The narrative going into the Pro Tour weekend was: “will the pros figure out how to beat all these insane white cards or is everyone doomed to never see beyond level 1?”
The tournament didn’t disappoint and everyone learned that “oh, wow there is a lot of crazy stuff going on here at level 2.”
For instance, there are some sweet new “team ups” going on:
Not just for blue decks anymore…
‘Tis the winter of your discontent—except it doesn’t end…
If this is wrong, I don’t wanna be Rite…
There was so much awesome new stuff going on that it was hard not be be overwhelmed and excited about all the new technology and innovations: BG Aristocrats, Goggles in everything but blue decks, Ramp is back, Finkel is playing a Seasons Past deck, and blue tap-out control is back on the map!
So many options. I know you are excited. I am too. But I have some harrowing and unfortunate news. I’m fairly certain that everything I thought was true before the Pro Tour is probably still true after the Pro Tour.
Let’s not get too far ahead of ourselves. After all—CoCo did get second place…
The narrative feels like a celebration of the diversity of Standard with all the new brews and that fact the Humans or Company didn’t win. On the other hand, there is evidence that supports the idea that the known “best decks” are still going to be dominant in Standard moving forward.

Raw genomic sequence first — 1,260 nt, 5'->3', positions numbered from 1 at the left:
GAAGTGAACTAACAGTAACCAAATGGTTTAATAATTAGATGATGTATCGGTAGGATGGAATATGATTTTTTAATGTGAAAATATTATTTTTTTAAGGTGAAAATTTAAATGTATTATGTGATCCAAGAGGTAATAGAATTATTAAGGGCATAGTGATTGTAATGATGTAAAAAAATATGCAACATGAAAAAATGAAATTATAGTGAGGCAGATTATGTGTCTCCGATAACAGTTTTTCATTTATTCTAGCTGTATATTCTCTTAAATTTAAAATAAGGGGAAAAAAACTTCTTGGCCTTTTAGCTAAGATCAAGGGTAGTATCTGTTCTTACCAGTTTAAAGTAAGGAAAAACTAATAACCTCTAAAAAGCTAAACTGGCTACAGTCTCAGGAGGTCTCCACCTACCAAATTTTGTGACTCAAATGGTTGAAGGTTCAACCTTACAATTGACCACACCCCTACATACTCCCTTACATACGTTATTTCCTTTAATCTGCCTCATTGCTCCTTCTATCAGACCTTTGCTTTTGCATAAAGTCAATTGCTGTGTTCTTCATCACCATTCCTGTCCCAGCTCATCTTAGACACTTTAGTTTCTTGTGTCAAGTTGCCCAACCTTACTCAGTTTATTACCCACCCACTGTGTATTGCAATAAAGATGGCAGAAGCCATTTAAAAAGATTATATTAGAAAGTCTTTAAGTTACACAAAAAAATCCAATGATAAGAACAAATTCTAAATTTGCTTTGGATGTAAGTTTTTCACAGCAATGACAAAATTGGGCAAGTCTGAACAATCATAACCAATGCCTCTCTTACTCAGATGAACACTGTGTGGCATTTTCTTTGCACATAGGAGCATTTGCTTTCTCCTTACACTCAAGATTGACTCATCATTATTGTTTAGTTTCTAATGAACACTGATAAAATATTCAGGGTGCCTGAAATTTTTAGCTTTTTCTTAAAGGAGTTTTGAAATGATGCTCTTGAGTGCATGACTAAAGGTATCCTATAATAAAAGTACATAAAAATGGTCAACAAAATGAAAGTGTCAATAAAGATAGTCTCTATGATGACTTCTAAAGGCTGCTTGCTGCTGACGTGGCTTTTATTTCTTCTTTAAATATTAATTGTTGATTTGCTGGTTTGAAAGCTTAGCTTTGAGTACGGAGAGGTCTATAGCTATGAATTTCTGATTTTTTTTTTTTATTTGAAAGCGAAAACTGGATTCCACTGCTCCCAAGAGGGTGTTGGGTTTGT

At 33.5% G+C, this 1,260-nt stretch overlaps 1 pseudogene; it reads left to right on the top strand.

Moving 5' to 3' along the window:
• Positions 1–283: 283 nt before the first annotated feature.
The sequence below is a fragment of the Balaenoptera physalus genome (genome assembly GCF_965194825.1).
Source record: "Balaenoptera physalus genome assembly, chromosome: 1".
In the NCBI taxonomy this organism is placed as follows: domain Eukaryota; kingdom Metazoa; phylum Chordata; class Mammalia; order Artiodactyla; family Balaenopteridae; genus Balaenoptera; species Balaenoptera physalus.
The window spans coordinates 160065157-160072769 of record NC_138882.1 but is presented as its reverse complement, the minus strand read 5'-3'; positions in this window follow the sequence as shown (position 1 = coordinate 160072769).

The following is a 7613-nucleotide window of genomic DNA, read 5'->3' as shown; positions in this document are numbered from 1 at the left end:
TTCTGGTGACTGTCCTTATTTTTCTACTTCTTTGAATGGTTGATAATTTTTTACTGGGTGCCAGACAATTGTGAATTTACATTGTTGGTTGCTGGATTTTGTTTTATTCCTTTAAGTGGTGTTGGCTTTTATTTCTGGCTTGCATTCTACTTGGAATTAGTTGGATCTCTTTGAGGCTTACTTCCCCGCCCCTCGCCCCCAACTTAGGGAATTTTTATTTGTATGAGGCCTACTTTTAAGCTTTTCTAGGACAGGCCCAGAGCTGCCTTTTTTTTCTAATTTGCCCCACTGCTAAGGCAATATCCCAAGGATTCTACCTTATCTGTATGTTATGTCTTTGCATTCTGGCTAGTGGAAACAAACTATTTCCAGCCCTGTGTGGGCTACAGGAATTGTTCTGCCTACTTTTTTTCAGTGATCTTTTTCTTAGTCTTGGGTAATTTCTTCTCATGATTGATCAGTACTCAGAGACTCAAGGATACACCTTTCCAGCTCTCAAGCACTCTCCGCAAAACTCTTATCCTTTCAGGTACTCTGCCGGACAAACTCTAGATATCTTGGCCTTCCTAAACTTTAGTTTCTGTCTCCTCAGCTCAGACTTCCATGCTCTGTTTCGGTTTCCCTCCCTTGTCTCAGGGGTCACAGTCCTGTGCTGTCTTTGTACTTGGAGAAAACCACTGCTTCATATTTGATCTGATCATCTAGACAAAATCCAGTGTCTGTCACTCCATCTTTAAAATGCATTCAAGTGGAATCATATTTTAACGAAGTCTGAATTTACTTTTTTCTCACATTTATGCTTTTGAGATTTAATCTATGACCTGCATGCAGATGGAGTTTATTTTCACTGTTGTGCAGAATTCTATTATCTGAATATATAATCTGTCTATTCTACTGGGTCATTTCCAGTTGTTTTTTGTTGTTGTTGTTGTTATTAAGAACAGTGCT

Collected Company is Better than Everything Else
The new boss is the same as the old boss.
Remember last season when the format declined into 4c Rally versus everything else? Remember how everyone was so excited to finally see Rally go away?
Well, the truth of the matter is that “yes, Rally is gone,” but “oops, the problem was always actually Collected Company.” At its core, Rally was just an awesome Collected Company deck that had a weird Rally win condition. But the truth of the matter is that the deck never really needed the Rally to be a good deck—it was just icing on the cake.
Boarded it out anyway…
Even with Rally the Ancestors gone, the key core of the deck is still absolutely fantastic and arguably much better than before!
Some hometown heroes.
Some trade deadline acquisitions.
While 4c Rally may have lost Rally the Ancestors, the deck gained a bunch of solid beatdown plan creatures that give the deck a ton of staying power. Recruiter and Tracker both give the deck a ton of late game and built-in card advantage (which is very similar to the role that Rally used to play).
The difference is that now the card advantage is built into cards that the deck can play naturally, which facilitates the aggro beatdown plan much better.
4c Rally was the best deck in previous Standard because it was the best Collected Company deck in the format. The key is that Collected Company is actually far and away the best card in Standard because it has all of the following things built into it:
- Makes mana. When you hit, you get 6 mana worth of creatures at the cost of 4 mana.
- Card advantage. 1 card gets you 2 cards into play.
- Positional advantage. The card is an instant: you can play it at any time.
It does all of the things that are good in Magic built into one extremely powerful and efficient card.
Collected Company is among the best strategies in Modern (Abzan Company) and the cornerstone card is legal in Standard!